Characterizing Aspects of Groundwater Flow in Discontinuous Permafrost Terrain, Within the Central Mackenzie Valley, NWT
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With recent developments in oil and gas exploration technologies that have opened regions of Canada’s northern territories and the threat of climate change, uncertainties around how these factors may impact the environment in these areas are profuse. To reduce uncertainty and allow for mitigation planning, having effective baseline monitoring of environmental systems, such as groundwater, is critical. However, baseline monitoring studies of groundwater resources in these regions are complex and expensive to undertake as compared to studies in more southern regions. This is due mainly to the remoteness, lack of infrastructure and presence of discontinuous permafrost that complicates the use of traditional groundwater monitoring methods in northern regions. The work outlined in this thesis set out to improve baseline monitoring studies of groundwater in discontinuous permafrost areas. A suite of geochemical and isotopic tracers combined with physically based hydrologic measurements were tested in two summer field campaigns within the Bogg Creek Watershed, a small subcatchment of the Mackenzie River in the Northwest Territories (NWT). These data were acquired through strategic sampling utilizing portable and lightweight equipment, guided by previous remote sensing work and an aerial infrared survey. This field data was combined with a variety of other data sets acquired through public records and reports, as well as through collaboration with interested third parties. Physical data provided evidence for groundwater discharge in some areas, while the geochemical and isotopic evidence allowed for fingerprinting of these groundwater sources. In total, 5 groundwater source groups were identified in the study area. These included shallow seepage water and organic active layer porewater (both Ca-SO4¬), suprapermafrost groundwater originating from mineral soils (Ca-HCO3), subpermafrost groundwater from the Little Bear Formation aquifer (Na-HCO3), and subpermafrost groundwater from the Martin House Formation (Na-Cl/HCO3). Evidence of suprapermafrost and subpermafrost groundwater contributions were found in Bogg Creek and its headwater tributaries as well as in several springs. Suprapermafrost groundwater influence occurs throughout the watershed but is most dominant in upland tributaries. Evidence for Little Bear Formation groundwater influence was found in the geochemical and 87Sr/86Sr signature of one of the tributaries of Bogg Creek, downstream of several mapped icings. Evidence of Martin House Formation groundwater influence was noted in geochemistry from a spring complex, associated with mapped icings. This spring water appeared to be mixtures of both subpermafrost and suprapermafrost groundwaters, but this is not certain. There is also evidence for Martin House Formation water in the lower reaches of Bogg Creek. δ18O and δ2H data suggest these contributions are quite small within the creek and its tributaries but are more substantial in springs. This highlights the sensitivity inherent in each method, where geochemistry is quite responsive to minor contributions of subpermafrost groundwater due to a much higher degree of contrast between solute concentrations in suprapermafrost and subpermafrost groundwater endmembers. There is less contrast in δ18O and δ2H. 87Sr/86Sr appeared to confirm what was indicated in the geochemical results, while δ13C in CH4 and 3H were inconclusive. A conceptual model of the site hydrogeologic system was developed based on this information. Some uncertainty remains on exact groundwater origins due to the limitations of the geochemical and isotopic species used, but overall results indicate that these techniques could be applied in similar discontinuous permafrost environments. Portable sampling techniques used in the shallow subsurface might be able to effectively characterize suprapermafrost groundwaters in an area quickly and efficiently, limiting the need for extensive monitoring well networks. Large contrasts from this water found in surface water or springs may be indicative of water originating from another source, such as from a subpermafrost aquifer. However, a certain amount of subpermafrost groundwater sampling is needed, as many uncertainties arise with missing endmembers.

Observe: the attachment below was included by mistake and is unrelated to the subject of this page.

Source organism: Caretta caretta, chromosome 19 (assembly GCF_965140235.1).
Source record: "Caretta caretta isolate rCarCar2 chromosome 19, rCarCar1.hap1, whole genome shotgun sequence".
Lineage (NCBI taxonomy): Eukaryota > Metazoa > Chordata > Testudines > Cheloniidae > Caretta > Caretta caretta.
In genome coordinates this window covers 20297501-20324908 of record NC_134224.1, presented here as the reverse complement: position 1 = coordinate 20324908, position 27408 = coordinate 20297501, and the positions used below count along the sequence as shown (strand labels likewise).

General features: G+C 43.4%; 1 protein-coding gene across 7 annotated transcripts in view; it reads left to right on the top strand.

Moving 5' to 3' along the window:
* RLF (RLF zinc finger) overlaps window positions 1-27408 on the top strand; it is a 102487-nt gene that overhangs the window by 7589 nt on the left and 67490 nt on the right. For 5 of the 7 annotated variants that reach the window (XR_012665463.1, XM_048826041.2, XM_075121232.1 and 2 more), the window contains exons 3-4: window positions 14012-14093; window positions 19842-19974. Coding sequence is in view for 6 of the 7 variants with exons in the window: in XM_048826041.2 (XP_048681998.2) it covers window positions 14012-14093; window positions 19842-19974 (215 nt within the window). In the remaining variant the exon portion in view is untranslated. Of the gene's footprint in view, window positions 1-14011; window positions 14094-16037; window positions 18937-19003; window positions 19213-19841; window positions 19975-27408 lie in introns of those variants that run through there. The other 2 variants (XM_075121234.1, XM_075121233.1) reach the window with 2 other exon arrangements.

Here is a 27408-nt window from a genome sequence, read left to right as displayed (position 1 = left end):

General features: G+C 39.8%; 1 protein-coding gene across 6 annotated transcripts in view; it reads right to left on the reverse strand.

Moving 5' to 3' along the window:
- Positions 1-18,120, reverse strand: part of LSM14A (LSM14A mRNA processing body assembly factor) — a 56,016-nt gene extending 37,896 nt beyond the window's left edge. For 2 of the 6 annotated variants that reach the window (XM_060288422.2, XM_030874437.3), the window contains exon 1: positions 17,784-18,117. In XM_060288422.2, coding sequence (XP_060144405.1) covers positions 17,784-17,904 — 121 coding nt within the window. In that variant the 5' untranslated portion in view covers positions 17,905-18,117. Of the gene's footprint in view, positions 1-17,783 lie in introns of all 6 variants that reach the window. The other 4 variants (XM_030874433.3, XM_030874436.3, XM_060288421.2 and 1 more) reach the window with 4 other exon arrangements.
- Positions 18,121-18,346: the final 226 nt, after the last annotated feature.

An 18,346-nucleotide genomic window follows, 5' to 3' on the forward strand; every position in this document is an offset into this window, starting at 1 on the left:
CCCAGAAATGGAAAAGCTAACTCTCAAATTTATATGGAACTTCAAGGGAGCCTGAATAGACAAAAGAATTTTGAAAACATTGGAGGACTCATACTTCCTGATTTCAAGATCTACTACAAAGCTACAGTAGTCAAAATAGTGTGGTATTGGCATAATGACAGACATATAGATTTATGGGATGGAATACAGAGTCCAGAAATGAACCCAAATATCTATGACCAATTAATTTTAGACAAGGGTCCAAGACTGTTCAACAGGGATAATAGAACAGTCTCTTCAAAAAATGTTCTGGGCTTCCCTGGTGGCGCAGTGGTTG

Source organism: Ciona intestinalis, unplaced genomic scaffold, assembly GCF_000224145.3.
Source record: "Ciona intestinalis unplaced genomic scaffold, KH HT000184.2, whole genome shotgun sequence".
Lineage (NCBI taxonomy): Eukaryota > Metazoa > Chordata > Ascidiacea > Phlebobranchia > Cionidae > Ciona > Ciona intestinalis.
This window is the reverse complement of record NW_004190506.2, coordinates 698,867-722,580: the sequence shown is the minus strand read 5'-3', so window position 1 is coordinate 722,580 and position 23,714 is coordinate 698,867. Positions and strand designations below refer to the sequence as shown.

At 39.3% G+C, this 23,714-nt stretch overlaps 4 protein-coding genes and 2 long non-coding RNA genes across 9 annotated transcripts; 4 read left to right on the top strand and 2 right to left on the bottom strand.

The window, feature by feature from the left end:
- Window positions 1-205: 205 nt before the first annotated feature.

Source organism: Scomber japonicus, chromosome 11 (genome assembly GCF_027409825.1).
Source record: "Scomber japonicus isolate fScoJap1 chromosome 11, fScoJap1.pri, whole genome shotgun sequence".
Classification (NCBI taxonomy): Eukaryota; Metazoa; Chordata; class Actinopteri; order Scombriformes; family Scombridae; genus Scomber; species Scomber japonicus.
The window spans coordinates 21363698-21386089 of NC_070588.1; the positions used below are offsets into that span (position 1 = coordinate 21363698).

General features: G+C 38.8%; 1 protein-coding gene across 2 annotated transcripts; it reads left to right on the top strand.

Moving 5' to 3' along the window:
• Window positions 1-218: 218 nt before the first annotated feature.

Cite this version of the work
Andrew Wicke (2021). Characterizing Aspects of Groundwater Flow in Discontinuous Permafrost Terrain, Within the Central Mackenzie Valley, NWT. UWSpace. http://hdl.handle.net/10012/17025